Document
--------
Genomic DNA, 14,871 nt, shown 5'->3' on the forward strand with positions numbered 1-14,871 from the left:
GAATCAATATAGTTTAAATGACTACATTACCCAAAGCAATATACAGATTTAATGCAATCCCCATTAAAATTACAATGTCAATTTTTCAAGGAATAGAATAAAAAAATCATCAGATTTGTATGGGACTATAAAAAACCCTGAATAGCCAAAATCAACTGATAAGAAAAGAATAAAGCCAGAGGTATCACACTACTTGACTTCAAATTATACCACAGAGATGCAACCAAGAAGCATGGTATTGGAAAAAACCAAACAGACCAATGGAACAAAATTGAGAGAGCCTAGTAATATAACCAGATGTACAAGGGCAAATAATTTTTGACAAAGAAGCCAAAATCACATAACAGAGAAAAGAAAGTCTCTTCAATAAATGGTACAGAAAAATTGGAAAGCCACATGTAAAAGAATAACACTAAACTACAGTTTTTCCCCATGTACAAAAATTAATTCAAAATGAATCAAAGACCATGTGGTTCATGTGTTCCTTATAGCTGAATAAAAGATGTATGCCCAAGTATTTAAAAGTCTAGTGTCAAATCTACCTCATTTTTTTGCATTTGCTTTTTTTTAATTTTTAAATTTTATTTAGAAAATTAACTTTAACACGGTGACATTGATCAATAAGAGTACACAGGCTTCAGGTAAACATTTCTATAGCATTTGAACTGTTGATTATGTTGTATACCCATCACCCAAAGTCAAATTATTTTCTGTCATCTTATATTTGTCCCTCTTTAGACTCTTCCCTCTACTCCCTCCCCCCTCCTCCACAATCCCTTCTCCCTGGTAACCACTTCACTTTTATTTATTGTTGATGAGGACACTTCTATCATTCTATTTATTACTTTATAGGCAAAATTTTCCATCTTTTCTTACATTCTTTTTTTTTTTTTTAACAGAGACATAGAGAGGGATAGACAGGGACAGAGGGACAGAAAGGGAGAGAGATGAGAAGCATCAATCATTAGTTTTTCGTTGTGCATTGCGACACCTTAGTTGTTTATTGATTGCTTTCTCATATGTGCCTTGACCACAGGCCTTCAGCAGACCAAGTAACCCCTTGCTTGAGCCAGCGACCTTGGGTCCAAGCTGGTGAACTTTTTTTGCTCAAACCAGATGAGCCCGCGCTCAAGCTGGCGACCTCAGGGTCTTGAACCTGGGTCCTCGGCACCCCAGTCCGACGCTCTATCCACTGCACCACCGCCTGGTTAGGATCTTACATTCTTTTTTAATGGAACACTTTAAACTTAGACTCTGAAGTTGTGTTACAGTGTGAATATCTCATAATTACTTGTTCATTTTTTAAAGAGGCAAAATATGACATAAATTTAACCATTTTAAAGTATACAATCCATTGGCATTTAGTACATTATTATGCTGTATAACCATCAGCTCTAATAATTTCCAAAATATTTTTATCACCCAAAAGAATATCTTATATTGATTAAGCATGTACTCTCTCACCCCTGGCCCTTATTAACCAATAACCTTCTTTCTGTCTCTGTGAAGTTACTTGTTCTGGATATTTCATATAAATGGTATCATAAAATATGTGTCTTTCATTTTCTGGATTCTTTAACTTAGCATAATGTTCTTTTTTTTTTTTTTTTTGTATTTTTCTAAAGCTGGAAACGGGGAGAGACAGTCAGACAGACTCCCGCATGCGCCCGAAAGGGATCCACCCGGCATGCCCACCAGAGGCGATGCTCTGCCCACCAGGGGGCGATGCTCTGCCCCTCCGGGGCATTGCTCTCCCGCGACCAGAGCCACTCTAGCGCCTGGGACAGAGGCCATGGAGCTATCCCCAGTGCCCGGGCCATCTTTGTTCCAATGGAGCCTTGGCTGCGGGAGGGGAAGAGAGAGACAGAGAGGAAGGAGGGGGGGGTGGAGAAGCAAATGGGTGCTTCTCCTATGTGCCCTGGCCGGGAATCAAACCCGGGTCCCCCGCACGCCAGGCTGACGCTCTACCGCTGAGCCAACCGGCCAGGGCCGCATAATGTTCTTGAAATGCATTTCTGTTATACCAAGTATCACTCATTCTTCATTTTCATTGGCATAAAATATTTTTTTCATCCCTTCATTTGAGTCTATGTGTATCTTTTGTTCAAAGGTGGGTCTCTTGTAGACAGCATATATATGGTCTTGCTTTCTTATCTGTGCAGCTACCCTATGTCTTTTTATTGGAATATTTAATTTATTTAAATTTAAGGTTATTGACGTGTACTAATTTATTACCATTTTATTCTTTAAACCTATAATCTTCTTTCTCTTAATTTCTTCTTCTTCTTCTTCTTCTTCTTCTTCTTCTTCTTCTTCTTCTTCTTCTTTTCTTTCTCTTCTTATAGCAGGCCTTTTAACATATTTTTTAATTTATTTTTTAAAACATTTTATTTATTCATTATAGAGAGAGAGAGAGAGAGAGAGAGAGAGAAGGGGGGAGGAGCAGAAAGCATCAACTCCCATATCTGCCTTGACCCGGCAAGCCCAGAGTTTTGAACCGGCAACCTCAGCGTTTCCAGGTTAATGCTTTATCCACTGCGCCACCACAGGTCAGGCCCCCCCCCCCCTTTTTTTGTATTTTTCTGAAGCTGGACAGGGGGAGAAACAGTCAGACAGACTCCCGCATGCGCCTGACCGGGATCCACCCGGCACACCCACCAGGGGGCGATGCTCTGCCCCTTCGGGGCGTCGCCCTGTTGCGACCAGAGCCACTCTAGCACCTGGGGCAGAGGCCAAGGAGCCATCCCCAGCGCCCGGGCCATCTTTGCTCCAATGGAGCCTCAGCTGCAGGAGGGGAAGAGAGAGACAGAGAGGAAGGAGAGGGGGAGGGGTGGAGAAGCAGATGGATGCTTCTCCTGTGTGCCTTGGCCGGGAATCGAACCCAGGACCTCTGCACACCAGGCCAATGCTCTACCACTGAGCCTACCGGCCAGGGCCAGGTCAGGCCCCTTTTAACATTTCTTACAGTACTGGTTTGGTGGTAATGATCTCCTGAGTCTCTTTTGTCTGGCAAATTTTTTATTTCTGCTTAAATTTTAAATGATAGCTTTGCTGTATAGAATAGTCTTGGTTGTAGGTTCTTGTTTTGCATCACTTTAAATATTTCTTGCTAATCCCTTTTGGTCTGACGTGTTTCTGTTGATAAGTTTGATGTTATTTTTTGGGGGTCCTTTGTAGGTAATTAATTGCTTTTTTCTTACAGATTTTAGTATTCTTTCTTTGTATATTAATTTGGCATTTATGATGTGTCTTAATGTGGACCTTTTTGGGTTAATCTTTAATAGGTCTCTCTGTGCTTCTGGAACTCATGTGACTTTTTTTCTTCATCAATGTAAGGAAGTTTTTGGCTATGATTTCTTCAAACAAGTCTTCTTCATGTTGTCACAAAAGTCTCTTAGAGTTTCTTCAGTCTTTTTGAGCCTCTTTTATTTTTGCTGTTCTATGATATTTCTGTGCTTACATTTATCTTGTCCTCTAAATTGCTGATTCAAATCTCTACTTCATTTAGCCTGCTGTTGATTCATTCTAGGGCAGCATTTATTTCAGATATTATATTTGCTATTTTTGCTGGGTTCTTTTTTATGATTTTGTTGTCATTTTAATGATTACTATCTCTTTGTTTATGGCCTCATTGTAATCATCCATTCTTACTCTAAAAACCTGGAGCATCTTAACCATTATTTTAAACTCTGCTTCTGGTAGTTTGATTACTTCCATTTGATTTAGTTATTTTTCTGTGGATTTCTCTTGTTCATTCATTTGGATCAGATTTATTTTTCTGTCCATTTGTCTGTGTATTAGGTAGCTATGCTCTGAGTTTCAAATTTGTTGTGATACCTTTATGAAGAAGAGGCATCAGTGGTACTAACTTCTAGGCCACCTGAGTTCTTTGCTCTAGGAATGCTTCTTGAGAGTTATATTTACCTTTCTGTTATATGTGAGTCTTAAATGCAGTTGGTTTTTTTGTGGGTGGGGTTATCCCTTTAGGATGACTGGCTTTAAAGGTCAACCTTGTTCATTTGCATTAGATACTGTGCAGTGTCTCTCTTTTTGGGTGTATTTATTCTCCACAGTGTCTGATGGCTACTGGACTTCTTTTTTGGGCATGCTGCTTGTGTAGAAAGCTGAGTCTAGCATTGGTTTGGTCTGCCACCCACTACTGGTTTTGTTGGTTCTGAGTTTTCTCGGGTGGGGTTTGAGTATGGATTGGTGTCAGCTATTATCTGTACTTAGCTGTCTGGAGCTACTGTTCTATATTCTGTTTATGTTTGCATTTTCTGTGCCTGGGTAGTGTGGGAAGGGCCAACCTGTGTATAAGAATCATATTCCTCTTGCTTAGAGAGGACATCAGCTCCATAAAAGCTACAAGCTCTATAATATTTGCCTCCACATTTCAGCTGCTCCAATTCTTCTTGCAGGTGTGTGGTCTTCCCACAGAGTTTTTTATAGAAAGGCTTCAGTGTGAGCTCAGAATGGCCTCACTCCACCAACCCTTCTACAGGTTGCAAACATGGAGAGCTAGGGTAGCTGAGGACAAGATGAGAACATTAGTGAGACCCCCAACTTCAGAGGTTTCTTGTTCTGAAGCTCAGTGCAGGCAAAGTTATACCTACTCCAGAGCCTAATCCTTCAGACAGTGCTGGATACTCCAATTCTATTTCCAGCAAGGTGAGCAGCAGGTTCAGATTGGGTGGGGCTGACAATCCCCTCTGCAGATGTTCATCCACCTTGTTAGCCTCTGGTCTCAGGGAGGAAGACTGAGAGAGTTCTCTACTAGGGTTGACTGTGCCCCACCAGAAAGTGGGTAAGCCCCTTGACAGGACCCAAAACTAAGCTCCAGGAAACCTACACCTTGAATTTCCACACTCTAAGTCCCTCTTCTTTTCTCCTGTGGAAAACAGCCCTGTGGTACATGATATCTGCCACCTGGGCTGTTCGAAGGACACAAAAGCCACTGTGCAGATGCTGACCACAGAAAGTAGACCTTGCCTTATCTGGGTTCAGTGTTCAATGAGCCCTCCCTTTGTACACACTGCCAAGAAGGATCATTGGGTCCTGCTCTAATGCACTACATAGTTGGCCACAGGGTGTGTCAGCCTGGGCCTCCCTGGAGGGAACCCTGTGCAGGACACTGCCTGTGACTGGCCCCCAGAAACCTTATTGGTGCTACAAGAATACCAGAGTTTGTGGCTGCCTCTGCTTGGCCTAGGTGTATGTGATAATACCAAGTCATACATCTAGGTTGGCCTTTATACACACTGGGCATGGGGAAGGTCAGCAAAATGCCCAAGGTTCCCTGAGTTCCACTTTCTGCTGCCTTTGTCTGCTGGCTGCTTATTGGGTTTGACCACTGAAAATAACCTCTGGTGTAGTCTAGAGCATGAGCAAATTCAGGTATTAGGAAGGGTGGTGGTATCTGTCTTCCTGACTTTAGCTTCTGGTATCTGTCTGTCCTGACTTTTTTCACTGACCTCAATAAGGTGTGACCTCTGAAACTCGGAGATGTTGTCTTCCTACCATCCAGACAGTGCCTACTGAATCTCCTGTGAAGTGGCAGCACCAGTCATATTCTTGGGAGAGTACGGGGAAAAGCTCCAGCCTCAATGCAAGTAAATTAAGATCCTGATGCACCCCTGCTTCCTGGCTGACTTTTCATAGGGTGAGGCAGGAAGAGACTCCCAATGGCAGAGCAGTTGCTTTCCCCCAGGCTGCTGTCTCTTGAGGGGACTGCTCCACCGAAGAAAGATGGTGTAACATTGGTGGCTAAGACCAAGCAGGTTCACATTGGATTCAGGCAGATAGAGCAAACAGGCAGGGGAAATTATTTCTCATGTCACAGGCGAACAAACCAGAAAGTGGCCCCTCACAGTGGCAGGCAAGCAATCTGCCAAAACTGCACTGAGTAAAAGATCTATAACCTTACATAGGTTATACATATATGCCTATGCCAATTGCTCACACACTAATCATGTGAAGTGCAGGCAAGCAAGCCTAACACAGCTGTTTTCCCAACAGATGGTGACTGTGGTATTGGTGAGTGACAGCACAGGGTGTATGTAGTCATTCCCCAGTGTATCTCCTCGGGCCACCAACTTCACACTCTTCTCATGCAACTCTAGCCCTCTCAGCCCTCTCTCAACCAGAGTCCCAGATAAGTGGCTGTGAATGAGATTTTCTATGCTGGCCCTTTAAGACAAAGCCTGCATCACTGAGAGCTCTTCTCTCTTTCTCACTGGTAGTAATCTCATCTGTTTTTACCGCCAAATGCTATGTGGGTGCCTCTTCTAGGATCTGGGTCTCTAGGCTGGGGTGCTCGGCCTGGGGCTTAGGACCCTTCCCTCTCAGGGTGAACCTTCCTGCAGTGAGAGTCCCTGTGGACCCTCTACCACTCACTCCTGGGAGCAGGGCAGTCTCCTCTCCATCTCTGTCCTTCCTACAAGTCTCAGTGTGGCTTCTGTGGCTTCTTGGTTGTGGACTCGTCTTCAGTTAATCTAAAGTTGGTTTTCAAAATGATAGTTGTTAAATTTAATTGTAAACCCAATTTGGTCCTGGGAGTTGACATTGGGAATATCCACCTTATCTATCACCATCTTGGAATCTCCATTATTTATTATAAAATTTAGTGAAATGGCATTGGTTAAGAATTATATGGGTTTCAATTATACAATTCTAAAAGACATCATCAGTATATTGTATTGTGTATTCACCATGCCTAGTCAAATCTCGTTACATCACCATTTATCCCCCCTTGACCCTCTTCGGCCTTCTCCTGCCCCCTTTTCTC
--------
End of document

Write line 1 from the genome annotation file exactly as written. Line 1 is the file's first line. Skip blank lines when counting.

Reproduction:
Genomic DNA, 14,871 nt, shown 5'->3' on the forward strand with positions numbered 1-14,871 from the left: